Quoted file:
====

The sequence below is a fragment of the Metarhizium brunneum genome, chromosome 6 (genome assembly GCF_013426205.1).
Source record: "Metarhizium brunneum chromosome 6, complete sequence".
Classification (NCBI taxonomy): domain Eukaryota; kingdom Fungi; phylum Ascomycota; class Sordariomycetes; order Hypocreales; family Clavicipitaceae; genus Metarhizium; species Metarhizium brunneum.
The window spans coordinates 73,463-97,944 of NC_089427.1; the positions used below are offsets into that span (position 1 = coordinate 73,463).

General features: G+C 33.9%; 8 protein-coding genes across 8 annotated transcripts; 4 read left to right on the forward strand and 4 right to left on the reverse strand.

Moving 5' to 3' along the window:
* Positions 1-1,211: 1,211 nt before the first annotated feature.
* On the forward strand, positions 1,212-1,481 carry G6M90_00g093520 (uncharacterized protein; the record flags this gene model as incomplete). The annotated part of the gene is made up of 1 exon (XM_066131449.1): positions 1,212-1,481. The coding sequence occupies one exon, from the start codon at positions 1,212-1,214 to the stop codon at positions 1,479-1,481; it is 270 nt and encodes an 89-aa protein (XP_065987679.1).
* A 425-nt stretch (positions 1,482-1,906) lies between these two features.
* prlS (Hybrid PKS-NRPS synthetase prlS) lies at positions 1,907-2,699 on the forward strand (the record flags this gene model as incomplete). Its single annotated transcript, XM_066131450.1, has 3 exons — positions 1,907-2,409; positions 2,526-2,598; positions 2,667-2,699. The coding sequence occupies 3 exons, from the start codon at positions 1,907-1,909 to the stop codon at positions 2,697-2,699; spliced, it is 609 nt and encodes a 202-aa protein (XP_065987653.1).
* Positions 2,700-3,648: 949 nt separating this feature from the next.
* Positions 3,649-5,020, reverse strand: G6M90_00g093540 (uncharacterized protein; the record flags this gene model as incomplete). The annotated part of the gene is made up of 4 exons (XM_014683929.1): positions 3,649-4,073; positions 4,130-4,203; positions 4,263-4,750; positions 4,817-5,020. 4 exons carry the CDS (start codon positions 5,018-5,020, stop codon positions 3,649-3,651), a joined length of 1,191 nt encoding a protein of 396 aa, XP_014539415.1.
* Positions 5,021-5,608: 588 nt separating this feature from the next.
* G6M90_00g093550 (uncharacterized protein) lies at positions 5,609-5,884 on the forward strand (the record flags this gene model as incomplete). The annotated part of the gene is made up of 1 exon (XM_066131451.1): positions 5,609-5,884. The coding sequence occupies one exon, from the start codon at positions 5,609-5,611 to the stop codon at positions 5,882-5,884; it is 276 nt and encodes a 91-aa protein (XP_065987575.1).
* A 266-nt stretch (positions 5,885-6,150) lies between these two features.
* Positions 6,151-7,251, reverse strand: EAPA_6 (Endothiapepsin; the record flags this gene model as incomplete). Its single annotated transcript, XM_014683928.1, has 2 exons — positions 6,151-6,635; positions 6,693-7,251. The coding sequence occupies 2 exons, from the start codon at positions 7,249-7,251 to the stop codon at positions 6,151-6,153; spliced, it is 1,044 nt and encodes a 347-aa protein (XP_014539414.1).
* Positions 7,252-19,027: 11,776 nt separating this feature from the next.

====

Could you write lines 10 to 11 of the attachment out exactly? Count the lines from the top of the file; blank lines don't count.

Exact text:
* prlS (Hybrid PKS-NRPS synthetase prlS) lies at positions 1,907-2,699 on the forward strand (the record flags this gene model as incomplete). Its single annotated transcript, XM_066131450.1, has 3 exons — positions 1,907-2,409; positions 2,526-2,598; positions 2,667-2,699. The coding sequence occupies 3 exons, from the start codon at positions 1,907-1,909 to the stop codon at positions 2,697-2,699; spliced, it is 609 nt and encodes a 202-aa protein (XP_065987653.1).
* Positions 2,700-3,648: 949 nt separating this feature from the next.